This is where you might notice a small hiccup (and maybe the only reason you’re coming to this tutorial): all the controls are greyed out. I can do 3 things:

  1. View the Metadata
  2. Download the File
  3. Delete the File
Octoprint file preview options

Octoprint won’t consider loading a file until we talk to the printer. Hit the connection button above and the two buttons to the right will light up. Boom. We can now load the file and we can load and print the file. The key difference is loading the file will let us preview it in the GCode viewer, then hit print. This tells us estimates on print time and other useful little tidbits. Load and Print don’t give us a chance to do anything. It will just start printing right off the bat.

Let’s load the file, get our printing estimate, and then we’ll get this show on the road.

Octoprint print status stats

3 meters of material and 3 hours. That’s not too bad. It’s a LOT cheaper than my next order of batteries, even counting for the materials like the spring ends to interface with the flashlight contacts. A good 18650 cell is going to cost me $20, but it’ll last for about 500 D-Cell life spans, and maybe more. Looks like we have a win all around today.

Taking Octoprint Further

The last big thing to note here is that Octoprint is quickly and easily extendable. If you wanted to add a feature to your printer via firmware, you would have to compile it, upload it to the printer, and hope there were no massive bugs. It’s an all-or-nothing proposition. With Octoprint, you get some bonus options. Want to do something before or after a print? There’s a setting for that. Want to have a bed leveling utility? There’s a plugin for that.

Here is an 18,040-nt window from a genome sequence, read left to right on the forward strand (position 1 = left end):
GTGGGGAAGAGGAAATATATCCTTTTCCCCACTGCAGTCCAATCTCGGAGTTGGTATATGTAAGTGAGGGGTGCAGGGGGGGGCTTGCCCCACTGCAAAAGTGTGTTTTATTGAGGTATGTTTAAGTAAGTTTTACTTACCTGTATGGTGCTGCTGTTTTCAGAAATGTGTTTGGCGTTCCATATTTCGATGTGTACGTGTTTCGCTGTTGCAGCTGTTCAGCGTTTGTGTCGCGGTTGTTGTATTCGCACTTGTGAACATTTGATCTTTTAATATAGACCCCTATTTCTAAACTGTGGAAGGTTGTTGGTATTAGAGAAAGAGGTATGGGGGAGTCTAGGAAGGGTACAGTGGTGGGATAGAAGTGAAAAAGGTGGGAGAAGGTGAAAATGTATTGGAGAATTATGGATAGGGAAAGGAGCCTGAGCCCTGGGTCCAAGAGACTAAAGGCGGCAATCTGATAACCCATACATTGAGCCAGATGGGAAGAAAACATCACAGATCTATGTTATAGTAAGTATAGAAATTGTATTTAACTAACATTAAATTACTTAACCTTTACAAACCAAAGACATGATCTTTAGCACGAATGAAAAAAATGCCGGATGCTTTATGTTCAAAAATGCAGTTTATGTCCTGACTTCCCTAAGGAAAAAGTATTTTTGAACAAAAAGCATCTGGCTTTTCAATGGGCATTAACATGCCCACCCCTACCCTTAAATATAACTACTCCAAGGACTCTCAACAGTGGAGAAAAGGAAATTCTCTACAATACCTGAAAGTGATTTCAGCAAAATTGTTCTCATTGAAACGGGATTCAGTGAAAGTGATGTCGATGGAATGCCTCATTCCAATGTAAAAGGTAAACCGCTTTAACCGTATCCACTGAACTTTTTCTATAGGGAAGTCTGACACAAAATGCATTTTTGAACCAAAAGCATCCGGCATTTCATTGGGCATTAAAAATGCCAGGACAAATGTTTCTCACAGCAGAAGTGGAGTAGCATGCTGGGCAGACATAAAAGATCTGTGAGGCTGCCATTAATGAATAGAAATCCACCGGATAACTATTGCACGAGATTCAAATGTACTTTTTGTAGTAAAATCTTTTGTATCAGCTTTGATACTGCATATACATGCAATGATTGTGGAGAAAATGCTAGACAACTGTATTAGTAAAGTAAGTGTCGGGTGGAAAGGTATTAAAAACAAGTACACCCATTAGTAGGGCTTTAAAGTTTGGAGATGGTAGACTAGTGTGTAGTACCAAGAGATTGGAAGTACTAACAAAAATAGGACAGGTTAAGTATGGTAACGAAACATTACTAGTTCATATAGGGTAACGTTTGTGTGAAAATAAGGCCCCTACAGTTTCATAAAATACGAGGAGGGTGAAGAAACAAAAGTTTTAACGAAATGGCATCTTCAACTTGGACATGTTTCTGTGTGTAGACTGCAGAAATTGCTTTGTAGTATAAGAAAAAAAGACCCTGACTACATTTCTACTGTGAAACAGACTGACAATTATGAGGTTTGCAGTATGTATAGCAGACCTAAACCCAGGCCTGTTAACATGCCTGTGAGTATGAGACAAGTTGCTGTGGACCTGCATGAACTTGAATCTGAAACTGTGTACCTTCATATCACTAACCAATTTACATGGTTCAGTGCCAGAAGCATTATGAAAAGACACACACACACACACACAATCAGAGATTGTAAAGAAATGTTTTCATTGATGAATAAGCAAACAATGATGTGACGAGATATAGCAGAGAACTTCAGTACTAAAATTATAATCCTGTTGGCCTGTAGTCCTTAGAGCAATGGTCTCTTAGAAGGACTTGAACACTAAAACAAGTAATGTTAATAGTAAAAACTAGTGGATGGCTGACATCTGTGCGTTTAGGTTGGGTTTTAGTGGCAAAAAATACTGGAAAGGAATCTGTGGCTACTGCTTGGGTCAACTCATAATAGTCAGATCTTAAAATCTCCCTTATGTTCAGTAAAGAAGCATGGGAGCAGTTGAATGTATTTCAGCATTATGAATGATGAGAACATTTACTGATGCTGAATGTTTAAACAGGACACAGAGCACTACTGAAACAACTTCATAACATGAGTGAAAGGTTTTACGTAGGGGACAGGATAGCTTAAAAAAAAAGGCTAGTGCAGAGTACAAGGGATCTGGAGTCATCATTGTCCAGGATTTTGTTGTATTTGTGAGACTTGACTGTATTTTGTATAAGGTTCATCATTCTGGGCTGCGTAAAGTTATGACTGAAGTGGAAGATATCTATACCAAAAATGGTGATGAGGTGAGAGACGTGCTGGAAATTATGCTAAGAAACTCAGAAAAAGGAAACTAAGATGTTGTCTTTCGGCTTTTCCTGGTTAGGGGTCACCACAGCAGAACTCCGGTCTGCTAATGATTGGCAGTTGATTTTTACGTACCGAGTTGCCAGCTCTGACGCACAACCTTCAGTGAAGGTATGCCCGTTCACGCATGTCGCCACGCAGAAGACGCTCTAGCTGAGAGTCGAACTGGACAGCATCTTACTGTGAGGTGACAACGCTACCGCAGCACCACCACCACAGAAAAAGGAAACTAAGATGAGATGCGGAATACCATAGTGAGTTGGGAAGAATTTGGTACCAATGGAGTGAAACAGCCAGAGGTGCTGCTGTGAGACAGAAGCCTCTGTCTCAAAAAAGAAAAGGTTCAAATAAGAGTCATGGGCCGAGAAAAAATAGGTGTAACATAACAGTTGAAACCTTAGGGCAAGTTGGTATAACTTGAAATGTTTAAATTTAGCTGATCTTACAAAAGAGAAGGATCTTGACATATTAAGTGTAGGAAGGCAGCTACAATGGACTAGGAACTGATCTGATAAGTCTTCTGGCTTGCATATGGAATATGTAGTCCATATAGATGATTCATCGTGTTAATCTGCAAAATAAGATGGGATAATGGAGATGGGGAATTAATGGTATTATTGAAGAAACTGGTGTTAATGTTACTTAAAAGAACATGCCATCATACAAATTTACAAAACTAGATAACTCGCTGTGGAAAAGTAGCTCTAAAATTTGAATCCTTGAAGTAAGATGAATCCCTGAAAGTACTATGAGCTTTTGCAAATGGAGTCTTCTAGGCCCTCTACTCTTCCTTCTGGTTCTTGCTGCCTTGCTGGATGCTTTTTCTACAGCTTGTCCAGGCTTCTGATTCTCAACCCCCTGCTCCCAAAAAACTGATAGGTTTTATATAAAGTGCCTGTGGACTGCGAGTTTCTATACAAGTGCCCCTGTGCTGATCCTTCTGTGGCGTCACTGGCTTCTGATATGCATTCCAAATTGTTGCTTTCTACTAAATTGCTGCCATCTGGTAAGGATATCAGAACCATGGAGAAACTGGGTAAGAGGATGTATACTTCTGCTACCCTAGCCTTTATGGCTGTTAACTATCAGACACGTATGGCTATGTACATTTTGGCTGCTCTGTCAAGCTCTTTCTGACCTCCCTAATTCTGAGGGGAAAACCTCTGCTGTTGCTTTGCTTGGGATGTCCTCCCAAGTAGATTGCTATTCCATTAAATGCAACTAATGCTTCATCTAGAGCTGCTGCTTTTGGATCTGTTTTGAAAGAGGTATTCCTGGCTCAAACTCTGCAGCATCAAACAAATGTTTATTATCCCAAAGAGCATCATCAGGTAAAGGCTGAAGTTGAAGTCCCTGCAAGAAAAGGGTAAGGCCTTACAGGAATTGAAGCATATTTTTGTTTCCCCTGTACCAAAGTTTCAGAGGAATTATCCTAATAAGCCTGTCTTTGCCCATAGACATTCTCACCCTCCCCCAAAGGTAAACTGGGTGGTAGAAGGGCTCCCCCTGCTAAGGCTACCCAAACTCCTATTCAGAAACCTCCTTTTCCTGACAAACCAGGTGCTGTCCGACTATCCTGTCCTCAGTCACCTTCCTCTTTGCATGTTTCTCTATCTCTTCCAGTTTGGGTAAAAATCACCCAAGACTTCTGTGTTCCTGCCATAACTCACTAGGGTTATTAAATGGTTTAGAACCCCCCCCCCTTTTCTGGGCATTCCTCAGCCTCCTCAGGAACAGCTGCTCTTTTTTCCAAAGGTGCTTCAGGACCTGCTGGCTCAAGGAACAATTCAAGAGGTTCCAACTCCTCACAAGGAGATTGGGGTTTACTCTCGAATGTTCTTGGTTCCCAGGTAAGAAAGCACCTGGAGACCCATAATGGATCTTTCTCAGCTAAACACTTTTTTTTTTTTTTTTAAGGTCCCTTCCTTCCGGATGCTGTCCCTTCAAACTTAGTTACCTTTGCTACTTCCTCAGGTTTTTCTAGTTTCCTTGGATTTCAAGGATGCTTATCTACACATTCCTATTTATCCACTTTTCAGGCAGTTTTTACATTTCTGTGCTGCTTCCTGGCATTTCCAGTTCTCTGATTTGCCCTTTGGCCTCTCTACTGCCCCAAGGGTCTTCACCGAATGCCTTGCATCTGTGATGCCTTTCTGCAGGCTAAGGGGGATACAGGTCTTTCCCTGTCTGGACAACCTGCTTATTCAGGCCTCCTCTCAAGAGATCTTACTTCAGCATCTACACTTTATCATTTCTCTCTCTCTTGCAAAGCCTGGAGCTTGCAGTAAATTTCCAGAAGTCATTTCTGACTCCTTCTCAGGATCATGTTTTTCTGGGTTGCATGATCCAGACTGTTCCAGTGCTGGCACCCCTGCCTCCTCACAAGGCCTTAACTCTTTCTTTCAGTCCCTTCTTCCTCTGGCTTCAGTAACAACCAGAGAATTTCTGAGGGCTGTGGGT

Octoprint plugins are generally written in Python, but you could probably make it work with any pi-compatible language. There’s a full API too, so you can use apps that are built to interface with Octoprint on your phone and tablet. These apps can provide an ideal, touch-centric interface for the server. You can even get ones that adjust the Web-UI to be more mobile-friendly.

In Closing

The sky really is the limit here and there’s some crazy stuff you can pull off through Octoprint that wouldn’t otherwise be possible. You can even take Octoprint and use it to drive an engraver or laser cutter. Yes, these machines use GCode too, but there are a lot of UI and functional differences. It wasn’t enough to stop that support from existing anyway.

Need Help setting up Octoprint in your freshly bought Raspberry Pi?

Look at this tutorial: Install OctoPrint Beginner Guide for your 3D Printer

Looking for other options or just want to try something new?

Checkout out our Article: Octoprint vs Astroprint Control your 3D Printer Remotely

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Garrett Dunham

A trained Mechanical Engineer and lifelong tinker, Garrett chose to attend Cal Poly San Luis Obispo's engineering proram because they had a 3D printer... back when they were called "rapid prototypers". "The first time I held something I designed and 3D printed, my mind exploded. Just hours earlier my idea was just a thought - and now it's a thing I'm holding." Now, years later, Garrett brings his love of tinkering, inventing, engineering, and 3D printing to the Makershop community.